There is an unexpected rise in polygamy among Muslims in Britain, reports The Australian newspaper (Sept. 27).
Using figures from the Islamic Sharia Council, the BBC Asian Bureau reported that for the first time, polygamy is now among the top ten reasons for divorce, as wives decide that they can no longer tolerate competing with one another. Out of 700 applications for divorce in 2010, 43 cited polygamy as the reason.
Polygamy is illegal in Britain, but Muslim men can take a second, third or even a fourth wife under Sharia law in a ceremony known as the nikah. There are three main reasons for the growth in polygamy: the increasing number of young Muslim men who want to practice a more orthodox or conservative form of the religion (these marriages have the lowest rate of success); when a first marriage fails and the husband does not want to have an extra-marital affair, he will marry a second woman he is attracted to; and a small group of men whose parents live in the country of origin and marry a women from the community there to help look after them.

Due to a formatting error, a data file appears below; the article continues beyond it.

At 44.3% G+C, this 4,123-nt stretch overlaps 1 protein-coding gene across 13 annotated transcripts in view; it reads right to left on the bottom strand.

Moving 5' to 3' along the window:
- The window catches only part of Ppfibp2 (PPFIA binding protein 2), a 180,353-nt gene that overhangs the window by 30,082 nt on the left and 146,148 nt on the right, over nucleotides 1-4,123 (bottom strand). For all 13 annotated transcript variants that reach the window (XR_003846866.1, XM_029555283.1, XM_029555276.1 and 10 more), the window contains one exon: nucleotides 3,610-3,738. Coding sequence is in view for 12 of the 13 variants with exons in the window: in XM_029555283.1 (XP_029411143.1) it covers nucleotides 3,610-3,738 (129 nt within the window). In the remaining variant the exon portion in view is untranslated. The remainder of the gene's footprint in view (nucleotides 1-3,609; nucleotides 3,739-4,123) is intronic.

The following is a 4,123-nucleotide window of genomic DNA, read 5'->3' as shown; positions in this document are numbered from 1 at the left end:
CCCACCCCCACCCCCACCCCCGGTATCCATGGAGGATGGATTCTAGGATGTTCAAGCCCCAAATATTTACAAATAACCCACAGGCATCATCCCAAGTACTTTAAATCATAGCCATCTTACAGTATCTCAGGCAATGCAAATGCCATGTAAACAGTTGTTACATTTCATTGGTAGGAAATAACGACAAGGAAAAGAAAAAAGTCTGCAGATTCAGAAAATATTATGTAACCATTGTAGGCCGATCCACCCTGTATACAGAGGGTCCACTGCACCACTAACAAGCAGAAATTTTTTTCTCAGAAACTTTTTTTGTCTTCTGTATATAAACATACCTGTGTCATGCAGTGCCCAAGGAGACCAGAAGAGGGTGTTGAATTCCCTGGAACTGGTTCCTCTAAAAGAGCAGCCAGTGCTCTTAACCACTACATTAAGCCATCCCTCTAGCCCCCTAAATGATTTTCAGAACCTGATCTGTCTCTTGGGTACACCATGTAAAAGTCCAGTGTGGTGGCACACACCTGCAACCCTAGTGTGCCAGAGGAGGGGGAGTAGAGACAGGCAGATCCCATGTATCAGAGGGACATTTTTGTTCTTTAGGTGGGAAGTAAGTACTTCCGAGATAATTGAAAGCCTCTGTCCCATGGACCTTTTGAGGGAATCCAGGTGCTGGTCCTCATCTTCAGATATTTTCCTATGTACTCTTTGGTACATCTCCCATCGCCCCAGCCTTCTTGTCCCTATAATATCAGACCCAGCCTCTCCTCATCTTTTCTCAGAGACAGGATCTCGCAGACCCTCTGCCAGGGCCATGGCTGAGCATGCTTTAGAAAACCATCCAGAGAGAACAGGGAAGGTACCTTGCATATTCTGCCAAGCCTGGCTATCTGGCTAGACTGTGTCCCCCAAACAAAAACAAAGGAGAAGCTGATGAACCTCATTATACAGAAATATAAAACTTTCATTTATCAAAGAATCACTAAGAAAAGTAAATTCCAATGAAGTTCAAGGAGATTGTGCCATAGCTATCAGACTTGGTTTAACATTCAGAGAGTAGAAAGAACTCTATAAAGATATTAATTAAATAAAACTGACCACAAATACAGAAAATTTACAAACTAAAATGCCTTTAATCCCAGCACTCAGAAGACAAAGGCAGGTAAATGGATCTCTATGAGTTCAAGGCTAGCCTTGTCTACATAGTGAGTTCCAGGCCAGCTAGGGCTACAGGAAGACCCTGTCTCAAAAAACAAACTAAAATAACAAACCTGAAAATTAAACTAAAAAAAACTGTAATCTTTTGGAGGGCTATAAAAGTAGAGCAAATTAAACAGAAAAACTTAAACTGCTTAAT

Because these marriages are not recognized in Britain, there is a growing concern that wives in polygamous marriages are unaware that they have no legal rights. The Muslim Council of Britain advises all those who marry only under Sharia law to have a contract in place setting out who is entitled to what.